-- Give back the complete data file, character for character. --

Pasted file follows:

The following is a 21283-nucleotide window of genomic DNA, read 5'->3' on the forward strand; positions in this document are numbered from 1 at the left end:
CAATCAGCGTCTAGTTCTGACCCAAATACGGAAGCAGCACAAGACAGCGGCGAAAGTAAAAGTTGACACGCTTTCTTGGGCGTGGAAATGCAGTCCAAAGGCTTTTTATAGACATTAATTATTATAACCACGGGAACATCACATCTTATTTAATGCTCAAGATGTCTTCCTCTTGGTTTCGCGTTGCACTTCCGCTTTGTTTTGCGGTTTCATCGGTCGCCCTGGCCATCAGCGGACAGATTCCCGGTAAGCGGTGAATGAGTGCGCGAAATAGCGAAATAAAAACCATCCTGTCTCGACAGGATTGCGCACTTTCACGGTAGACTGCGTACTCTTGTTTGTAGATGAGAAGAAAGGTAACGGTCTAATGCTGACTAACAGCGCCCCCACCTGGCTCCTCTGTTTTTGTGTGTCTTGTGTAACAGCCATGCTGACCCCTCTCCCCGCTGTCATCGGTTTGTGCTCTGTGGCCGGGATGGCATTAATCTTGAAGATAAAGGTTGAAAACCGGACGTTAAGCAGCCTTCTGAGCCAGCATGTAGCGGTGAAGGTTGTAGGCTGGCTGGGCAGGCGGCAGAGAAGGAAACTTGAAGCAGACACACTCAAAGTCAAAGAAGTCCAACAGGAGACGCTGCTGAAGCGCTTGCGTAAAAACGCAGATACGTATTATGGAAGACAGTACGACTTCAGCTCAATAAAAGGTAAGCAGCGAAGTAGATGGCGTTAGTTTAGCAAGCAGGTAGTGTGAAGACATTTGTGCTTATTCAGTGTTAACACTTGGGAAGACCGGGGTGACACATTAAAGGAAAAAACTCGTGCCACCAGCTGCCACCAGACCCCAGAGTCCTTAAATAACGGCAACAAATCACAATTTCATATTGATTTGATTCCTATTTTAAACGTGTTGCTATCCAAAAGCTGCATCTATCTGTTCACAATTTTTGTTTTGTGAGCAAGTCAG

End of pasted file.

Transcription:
The following is a 21283-nucleotide window of genomic DNA, read 5'->3' on the forward strand; positions in this document are numbered from 1 at the left end:
CAATCAGCGTCTAGTTCTGACCCAAATACGGAAGCAGCACAAGACAGCGGCGAAAGTAAAAGTTGACACGCTTTCTTGGGCGTGGAAATGCAGTCCAAAGGCTTTTTATAGACATTAATTATTATAACCACGGGAACATCACATCTTATTTAATGCTCAAGATGTCTTCCTCTTGGTTTCGCGTTGCACTTCCGCTTTGTTTTGCGGTTTCATCGGTCGCCCTGGCCATCAGCGGACAGATTCCCGGTAAGCGGTGAATGAGTGCGCGAAATAGCGAAATAAAAACCATCCTGTCTCGACAGGATTGCGCACTTTCACGGTAGACTGCGTACTCTTGTTTGTAGATGAGAAGAAAGGTAACGGTCTAATGCTGACTAACAGCGCCCCCACCTGGCTCCTCTGTTTTTGTGTGTCTTGTGTAACAGCCATGCTGACCCCTCTCCCCGCTGTCATCGGTTTGTGCTCTGTGGCCGGGATGGCATTAATCTTGAAGATAAAGGTTGAAAACCGGACGTTAAGCAGCCTTCTGAGCCAGCATGTAGCGGTGAAGGTTGTAGGCTGGCTGGGCAGGCGGCAGAGAAGGAAACTTGAAGCAGACACACTCAAAGTCAAAGAAGTCCAACAGGAGACGCTGCTGAAGCGCTTGCGTAAAAACGCAGATACGTATTATGGAAGACAGTACGACTTCAGCTCAATAAAAGGTAAGCAGCGAAGTAGATGGCGTTAGTTTAGCAAGCAGGTAGTGTGAAGACATTTGTGCTTATTCAGTGTTAACACTTGGGAAGACCGGGGTGACACATTAAAGGAAAAAACTCGTGCCACCAGCTGCCACCAGACCCCAGAGTCCTTAAATAACGGCAACAAATCACAATTTCATATTGATTTGATTCCTATTTTAAACGTGTTGCTATCCAAAAGCTGCATCTATCTGTTCACAATTTTTGTTTTGTGAGCAAGTCAG